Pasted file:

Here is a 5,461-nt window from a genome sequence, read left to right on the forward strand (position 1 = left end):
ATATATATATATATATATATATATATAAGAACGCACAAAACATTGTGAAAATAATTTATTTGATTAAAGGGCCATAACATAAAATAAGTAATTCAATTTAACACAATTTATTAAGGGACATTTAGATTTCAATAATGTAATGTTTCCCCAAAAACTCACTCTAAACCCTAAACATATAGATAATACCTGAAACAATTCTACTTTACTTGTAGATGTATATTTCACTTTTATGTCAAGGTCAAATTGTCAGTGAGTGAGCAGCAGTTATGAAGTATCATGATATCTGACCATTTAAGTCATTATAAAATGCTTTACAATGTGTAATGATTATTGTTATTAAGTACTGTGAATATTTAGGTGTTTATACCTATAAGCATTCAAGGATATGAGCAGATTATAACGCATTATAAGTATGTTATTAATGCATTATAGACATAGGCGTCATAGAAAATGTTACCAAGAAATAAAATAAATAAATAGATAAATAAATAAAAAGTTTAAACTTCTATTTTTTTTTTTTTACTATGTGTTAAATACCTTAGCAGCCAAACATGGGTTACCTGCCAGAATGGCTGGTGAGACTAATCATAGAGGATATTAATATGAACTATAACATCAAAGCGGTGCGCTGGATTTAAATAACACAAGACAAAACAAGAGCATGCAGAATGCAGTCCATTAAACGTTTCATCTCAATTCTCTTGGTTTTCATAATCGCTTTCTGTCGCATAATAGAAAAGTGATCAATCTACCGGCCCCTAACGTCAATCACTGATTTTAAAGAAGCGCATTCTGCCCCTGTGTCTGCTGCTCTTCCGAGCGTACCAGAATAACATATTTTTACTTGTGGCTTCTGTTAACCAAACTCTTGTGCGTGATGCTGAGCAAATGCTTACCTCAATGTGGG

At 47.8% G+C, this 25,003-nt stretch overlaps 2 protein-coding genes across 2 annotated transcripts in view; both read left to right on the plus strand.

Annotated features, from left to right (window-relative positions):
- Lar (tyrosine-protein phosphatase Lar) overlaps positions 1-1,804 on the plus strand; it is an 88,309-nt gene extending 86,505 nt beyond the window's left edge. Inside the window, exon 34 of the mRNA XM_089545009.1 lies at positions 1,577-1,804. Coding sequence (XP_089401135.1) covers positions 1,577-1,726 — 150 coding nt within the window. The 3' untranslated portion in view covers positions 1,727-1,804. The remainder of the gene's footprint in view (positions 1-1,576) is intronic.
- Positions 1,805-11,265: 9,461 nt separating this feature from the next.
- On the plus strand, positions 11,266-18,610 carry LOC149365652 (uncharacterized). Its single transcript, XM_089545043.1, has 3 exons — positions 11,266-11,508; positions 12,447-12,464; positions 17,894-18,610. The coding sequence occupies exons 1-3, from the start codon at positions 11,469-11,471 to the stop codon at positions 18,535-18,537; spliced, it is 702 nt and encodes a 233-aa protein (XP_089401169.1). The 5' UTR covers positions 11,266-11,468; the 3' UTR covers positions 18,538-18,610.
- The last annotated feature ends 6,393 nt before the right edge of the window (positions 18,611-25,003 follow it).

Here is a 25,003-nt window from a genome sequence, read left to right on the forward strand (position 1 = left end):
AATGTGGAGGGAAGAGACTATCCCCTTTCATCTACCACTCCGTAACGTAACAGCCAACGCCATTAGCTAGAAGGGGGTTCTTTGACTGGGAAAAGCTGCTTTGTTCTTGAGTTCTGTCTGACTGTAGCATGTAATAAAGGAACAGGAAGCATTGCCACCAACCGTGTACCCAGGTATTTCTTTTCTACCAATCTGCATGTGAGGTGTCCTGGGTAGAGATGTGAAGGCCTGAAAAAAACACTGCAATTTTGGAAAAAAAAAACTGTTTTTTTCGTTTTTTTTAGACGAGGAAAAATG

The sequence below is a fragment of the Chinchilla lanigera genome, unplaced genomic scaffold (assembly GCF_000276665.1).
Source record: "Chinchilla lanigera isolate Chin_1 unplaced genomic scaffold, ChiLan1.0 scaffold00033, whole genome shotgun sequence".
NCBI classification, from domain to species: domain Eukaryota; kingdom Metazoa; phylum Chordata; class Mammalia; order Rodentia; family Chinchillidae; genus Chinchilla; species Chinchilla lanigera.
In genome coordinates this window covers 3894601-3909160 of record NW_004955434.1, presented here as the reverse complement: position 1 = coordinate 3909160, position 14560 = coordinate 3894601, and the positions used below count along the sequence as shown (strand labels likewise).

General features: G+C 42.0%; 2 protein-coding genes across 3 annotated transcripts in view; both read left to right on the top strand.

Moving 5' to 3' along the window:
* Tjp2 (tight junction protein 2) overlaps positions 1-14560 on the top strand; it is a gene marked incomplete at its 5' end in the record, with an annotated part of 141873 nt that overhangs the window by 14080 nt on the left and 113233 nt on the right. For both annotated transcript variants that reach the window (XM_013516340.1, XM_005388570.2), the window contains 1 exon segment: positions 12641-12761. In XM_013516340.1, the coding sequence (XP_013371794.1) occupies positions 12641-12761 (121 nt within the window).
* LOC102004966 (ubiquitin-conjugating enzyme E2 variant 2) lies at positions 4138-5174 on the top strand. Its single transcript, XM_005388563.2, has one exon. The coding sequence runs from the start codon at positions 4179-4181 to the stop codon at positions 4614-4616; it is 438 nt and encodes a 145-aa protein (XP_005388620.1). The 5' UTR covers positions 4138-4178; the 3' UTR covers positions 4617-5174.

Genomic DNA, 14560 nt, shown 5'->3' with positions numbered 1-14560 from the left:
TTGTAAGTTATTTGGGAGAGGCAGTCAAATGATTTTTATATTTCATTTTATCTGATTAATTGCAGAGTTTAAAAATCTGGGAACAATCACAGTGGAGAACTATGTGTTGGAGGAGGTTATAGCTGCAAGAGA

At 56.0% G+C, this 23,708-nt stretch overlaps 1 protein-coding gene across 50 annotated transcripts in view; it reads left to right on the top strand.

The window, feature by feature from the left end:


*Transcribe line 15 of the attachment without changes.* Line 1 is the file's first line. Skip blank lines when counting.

General features: G+C 42.0%; 2 protein-coding genes across 3 annotated transcripts in view; both read left to right on the top strand.